• You've got a connection of some sort.

  • And the conversation just flows naturally.

  • So the two things that you can do to help improve your chances of having successful small talk are:

  • 1, having a more fundamental connection with that person, and we'll talk about that in general just a second.

  • Number 2, trying to use small talk to find common ground.

  • So how to connect with other people on a more fundamental level?

  • The fact is people make snap judgments about you.

  • Based on how you appear, your attitude, your presence, how you carry yourself, you know, how you dress.

  • But most of all, how you make them feel.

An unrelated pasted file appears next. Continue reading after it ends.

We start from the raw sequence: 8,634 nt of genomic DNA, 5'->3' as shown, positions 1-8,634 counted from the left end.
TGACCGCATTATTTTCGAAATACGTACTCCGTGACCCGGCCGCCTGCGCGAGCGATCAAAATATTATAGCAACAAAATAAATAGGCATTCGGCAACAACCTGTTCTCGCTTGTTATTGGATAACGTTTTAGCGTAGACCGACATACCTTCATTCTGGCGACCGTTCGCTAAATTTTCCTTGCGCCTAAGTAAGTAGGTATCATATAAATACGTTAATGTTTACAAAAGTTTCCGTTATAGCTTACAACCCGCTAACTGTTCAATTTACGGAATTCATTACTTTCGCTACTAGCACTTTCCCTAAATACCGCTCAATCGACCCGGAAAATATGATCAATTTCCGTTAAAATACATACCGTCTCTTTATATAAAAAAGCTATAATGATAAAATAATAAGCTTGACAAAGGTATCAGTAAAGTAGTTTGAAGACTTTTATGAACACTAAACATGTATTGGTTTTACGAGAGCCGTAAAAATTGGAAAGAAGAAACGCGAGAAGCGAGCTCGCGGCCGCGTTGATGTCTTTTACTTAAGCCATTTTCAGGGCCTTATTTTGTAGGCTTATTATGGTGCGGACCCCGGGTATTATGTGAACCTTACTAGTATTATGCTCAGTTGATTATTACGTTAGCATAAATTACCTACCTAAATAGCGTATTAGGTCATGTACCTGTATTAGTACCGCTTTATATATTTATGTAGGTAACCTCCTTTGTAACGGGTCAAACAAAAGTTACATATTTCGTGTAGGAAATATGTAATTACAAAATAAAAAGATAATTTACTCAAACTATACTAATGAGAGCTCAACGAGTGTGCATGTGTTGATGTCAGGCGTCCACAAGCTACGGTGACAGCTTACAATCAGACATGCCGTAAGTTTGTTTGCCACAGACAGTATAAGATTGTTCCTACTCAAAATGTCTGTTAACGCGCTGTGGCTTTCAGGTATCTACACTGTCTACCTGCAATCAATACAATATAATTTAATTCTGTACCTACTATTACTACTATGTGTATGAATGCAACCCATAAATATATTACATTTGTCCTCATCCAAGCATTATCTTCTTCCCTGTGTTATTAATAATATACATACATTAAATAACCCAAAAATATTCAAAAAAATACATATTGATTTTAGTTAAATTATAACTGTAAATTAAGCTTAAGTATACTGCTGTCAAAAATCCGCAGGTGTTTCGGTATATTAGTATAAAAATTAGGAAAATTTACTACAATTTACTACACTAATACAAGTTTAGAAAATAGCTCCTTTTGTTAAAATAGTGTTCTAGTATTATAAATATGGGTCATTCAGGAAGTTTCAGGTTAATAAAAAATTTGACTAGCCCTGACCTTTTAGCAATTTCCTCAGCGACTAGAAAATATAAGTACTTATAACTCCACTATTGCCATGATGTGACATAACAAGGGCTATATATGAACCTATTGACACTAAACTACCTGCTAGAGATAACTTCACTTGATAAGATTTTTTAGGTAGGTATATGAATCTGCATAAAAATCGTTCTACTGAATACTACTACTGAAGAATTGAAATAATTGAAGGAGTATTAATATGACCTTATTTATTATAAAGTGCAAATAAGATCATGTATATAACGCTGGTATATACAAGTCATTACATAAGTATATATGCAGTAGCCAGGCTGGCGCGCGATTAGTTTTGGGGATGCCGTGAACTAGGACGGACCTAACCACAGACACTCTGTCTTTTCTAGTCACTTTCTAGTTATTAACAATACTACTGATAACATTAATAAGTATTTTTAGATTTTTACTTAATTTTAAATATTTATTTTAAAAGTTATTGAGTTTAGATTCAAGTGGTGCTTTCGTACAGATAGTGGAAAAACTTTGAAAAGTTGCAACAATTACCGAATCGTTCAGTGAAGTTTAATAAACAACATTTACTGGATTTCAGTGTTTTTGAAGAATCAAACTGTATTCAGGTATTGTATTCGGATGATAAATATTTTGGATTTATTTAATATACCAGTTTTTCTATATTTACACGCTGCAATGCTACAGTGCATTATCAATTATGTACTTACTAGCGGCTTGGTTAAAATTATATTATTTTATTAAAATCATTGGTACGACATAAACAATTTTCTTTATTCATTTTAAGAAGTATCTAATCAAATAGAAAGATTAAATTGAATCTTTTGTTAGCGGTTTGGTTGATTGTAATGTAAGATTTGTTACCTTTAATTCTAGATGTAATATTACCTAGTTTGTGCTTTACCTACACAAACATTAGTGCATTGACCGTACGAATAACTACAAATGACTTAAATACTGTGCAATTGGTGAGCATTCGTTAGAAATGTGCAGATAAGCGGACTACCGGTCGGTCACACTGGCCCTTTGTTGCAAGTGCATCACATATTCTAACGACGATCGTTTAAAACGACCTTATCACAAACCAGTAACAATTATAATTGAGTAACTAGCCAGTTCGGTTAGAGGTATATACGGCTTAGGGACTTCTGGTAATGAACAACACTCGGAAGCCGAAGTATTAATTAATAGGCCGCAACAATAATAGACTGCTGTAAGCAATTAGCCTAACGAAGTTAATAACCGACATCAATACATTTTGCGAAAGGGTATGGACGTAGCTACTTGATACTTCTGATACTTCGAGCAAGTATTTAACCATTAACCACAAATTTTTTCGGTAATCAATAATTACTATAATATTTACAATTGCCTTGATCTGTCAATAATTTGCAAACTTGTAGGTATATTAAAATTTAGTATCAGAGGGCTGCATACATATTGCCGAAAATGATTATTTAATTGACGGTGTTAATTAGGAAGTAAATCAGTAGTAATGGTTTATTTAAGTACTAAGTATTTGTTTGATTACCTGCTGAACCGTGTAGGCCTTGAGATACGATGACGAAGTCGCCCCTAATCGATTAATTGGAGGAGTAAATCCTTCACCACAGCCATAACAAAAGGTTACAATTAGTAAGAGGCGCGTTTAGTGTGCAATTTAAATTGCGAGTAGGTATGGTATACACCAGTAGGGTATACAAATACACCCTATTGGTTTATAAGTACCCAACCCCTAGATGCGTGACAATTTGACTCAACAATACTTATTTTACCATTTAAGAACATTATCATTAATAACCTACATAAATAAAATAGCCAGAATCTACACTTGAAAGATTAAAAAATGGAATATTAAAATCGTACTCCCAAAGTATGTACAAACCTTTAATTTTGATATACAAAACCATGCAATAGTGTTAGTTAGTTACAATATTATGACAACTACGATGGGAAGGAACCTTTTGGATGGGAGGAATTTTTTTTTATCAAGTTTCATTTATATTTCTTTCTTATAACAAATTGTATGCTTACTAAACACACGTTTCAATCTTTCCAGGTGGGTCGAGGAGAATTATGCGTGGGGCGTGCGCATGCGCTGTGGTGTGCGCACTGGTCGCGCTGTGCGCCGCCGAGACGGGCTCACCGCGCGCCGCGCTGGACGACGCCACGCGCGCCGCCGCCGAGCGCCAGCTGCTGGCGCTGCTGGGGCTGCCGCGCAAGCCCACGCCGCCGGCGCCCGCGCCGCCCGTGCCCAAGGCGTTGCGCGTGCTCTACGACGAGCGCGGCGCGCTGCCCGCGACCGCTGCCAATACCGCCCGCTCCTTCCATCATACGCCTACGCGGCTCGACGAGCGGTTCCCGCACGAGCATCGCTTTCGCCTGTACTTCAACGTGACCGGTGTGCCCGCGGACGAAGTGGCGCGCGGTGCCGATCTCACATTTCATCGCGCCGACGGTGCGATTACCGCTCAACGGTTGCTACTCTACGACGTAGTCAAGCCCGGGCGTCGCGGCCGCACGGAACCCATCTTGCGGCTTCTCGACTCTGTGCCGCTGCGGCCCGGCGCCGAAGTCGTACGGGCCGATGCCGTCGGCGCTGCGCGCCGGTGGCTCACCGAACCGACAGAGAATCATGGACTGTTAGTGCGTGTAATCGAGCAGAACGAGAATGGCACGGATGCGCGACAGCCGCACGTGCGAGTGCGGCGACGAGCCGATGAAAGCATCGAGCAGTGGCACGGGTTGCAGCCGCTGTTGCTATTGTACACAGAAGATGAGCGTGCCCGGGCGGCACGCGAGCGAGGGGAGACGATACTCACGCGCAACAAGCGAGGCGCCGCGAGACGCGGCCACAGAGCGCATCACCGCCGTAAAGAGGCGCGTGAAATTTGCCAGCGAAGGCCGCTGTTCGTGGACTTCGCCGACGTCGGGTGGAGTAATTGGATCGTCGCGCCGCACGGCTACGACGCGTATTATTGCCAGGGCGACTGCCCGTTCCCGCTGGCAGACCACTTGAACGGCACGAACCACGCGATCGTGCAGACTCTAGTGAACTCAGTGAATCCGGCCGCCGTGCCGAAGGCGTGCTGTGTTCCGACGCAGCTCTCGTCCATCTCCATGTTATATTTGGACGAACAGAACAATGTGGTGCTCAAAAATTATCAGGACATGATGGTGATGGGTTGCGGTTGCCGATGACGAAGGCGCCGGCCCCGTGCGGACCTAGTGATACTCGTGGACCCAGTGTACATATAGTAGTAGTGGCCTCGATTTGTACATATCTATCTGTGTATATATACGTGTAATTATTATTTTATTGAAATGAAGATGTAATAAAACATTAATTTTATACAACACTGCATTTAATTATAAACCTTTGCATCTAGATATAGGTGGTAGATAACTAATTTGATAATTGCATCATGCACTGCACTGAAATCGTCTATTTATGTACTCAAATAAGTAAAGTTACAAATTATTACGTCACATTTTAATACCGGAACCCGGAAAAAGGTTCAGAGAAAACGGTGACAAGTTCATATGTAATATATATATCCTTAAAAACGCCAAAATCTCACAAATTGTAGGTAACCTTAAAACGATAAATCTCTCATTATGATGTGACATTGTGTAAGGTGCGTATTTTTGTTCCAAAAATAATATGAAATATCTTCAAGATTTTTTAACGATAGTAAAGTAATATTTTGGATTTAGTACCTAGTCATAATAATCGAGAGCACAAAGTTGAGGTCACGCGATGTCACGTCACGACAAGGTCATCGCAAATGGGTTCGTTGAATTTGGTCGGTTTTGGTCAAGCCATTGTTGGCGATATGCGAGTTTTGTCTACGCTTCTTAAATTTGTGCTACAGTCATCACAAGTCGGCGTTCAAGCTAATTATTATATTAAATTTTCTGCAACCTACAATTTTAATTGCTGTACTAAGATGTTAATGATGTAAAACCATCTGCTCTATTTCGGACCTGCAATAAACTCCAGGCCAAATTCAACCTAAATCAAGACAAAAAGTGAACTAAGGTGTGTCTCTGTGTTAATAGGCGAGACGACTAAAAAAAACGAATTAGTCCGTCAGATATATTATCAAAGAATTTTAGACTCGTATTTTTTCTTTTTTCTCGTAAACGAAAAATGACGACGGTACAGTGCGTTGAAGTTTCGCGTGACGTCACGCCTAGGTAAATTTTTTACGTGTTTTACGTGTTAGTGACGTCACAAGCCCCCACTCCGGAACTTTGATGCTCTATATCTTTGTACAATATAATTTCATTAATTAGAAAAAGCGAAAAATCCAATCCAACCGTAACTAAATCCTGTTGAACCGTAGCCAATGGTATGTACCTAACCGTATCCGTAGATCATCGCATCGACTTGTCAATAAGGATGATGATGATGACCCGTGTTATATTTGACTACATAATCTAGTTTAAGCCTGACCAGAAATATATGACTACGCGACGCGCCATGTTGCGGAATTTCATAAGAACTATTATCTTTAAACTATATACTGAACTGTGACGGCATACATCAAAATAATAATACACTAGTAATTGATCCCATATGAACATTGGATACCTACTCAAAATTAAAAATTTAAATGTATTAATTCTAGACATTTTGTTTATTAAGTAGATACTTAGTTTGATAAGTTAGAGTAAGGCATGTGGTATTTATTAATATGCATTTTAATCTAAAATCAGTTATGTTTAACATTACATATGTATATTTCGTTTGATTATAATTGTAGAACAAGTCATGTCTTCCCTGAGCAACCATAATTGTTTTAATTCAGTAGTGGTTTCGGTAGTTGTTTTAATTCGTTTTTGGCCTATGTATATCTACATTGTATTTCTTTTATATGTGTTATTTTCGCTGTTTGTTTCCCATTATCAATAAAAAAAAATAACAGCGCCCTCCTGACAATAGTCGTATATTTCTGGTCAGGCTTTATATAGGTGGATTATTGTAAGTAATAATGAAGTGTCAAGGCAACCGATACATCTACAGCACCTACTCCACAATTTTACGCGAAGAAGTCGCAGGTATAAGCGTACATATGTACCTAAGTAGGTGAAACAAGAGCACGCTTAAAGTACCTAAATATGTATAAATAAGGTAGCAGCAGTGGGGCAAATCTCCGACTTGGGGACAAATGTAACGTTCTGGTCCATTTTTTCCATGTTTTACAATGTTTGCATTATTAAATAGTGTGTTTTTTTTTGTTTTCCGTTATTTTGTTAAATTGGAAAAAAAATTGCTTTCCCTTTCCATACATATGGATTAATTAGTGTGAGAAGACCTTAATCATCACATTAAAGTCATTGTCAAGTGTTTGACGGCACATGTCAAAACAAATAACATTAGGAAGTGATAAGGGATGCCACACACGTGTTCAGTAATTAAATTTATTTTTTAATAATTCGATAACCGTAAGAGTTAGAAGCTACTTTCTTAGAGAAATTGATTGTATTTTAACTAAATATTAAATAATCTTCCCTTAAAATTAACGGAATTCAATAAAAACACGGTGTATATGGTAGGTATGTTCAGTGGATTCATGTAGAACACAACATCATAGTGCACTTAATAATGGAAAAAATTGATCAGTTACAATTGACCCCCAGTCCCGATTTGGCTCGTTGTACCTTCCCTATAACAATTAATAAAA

• And you want people to trust you and feel comfortable around you.

  • So one of the things to do is really look at your attitude and look at your body language

  • Would you just make sure that you've got a positive attitude, first of all

  • and that you've got open body language.

  • And what does that mean?

  • It means squaring off to that person, facing them and really making your body open to them.

  • As being opposed to being closed off,

  • or having your arms folded,

  • or being distracted, you know, looking at your watch all the time or something like that.

  • If you go into that situation and you're maybe not really interested in talking to that person,

  • or if the entire time during the conversation you're just in your head thinking about,

  • "Oh, I'm terrible at small talk, I'm so socially inept."

  • You know, pretty soon you're gonna start picking up on that.

  • And that's not gonna be a good experience for either of you